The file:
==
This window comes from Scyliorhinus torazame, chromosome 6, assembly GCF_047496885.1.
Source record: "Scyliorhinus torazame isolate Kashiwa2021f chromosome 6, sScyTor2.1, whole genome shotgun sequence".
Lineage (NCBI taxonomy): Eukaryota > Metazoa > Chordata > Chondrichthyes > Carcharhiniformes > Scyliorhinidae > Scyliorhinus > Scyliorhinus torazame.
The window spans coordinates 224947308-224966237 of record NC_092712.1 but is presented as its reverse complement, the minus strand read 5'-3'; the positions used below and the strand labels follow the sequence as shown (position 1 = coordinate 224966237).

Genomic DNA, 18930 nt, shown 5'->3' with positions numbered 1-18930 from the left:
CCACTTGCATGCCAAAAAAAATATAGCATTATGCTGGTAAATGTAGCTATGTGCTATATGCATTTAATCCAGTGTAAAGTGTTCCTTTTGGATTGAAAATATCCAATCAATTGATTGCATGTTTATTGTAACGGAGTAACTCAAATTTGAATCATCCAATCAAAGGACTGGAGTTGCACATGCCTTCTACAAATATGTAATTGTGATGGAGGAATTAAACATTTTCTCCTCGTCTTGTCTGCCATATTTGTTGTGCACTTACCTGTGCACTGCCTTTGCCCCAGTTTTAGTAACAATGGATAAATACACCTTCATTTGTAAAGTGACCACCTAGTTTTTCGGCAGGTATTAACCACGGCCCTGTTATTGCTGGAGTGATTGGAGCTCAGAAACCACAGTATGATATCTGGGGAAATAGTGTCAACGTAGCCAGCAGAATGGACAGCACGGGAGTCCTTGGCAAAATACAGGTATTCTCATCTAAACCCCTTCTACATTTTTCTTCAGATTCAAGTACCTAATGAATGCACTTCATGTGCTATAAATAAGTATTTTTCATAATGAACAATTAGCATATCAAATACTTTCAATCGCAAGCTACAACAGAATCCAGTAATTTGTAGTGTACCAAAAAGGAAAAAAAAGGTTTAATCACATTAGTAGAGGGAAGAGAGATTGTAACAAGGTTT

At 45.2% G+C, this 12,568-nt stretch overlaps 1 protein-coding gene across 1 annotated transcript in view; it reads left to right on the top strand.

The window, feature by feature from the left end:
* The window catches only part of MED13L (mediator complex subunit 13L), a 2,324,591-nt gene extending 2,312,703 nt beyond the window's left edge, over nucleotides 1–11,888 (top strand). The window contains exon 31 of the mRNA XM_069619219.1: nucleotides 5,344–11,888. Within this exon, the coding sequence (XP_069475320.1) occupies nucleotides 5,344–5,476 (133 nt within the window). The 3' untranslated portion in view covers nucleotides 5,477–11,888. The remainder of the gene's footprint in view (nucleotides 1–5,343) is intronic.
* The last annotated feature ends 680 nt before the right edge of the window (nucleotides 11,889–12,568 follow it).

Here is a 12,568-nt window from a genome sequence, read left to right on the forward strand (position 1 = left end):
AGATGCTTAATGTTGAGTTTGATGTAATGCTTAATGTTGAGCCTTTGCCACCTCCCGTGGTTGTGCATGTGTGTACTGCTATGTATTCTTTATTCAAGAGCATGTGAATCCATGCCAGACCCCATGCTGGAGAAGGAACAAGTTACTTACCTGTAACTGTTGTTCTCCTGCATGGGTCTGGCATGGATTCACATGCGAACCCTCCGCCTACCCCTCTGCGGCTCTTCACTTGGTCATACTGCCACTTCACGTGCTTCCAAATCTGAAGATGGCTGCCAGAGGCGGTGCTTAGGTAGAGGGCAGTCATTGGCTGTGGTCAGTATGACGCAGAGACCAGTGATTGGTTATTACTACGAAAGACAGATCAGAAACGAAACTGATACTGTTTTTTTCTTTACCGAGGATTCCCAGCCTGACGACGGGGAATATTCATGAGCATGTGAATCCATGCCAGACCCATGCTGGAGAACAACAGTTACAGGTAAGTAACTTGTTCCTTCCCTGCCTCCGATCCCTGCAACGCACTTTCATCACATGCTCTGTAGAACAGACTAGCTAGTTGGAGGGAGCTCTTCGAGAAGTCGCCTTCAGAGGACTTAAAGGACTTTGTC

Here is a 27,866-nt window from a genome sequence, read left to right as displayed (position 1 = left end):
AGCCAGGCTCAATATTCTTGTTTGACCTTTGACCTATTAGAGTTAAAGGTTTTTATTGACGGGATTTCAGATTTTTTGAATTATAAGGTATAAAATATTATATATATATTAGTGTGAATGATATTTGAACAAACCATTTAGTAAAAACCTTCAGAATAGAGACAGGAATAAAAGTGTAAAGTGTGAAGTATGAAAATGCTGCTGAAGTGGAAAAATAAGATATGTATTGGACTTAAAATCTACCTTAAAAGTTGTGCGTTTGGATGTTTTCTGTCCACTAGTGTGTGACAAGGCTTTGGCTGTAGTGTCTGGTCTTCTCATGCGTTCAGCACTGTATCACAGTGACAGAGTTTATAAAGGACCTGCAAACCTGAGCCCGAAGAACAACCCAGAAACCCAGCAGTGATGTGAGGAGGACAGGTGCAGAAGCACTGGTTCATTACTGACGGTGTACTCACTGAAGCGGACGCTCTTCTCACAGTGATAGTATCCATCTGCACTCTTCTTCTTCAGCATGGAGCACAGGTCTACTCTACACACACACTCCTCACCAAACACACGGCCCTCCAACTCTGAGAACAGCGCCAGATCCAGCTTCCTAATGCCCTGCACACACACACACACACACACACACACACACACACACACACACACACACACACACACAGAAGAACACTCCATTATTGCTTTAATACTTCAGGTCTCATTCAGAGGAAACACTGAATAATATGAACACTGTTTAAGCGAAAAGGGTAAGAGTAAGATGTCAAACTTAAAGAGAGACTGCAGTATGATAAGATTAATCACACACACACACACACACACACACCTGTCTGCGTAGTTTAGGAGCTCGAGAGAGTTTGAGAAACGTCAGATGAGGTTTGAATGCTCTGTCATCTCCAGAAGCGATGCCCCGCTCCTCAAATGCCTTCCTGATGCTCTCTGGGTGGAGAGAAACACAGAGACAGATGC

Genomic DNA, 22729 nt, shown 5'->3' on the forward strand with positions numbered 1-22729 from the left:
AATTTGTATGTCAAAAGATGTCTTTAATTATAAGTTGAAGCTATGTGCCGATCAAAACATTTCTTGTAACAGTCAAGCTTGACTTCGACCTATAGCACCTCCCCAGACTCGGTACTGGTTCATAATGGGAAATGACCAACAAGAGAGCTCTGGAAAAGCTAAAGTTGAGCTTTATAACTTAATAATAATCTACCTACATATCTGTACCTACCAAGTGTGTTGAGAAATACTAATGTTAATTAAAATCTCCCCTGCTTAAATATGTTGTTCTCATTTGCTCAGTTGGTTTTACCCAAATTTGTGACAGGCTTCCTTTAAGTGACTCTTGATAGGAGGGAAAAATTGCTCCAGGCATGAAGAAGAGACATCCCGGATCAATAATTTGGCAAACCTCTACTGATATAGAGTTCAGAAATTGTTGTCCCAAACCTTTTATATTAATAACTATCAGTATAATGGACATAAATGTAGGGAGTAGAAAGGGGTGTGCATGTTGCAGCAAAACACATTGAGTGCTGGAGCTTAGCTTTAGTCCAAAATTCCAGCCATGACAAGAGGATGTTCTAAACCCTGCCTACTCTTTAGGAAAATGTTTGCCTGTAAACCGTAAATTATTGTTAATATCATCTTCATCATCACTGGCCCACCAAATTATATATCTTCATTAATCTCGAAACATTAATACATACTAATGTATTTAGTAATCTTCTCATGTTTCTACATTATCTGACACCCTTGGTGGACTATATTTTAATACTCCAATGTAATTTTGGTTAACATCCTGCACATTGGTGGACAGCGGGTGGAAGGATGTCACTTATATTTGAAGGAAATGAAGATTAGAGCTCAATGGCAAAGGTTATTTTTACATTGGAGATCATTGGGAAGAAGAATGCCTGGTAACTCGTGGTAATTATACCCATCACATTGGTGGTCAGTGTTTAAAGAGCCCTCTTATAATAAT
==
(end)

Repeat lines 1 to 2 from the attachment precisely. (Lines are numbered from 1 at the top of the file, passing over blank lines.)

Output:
This window comes from Scyliorhinus torazame, chromosome 6, assembly GCF_047496885.1.
Source record: "Scyliorhinus torazame isolate Kashiwa2021f chromosome 6, sScyTor2.1, whole genome shotgun sequence".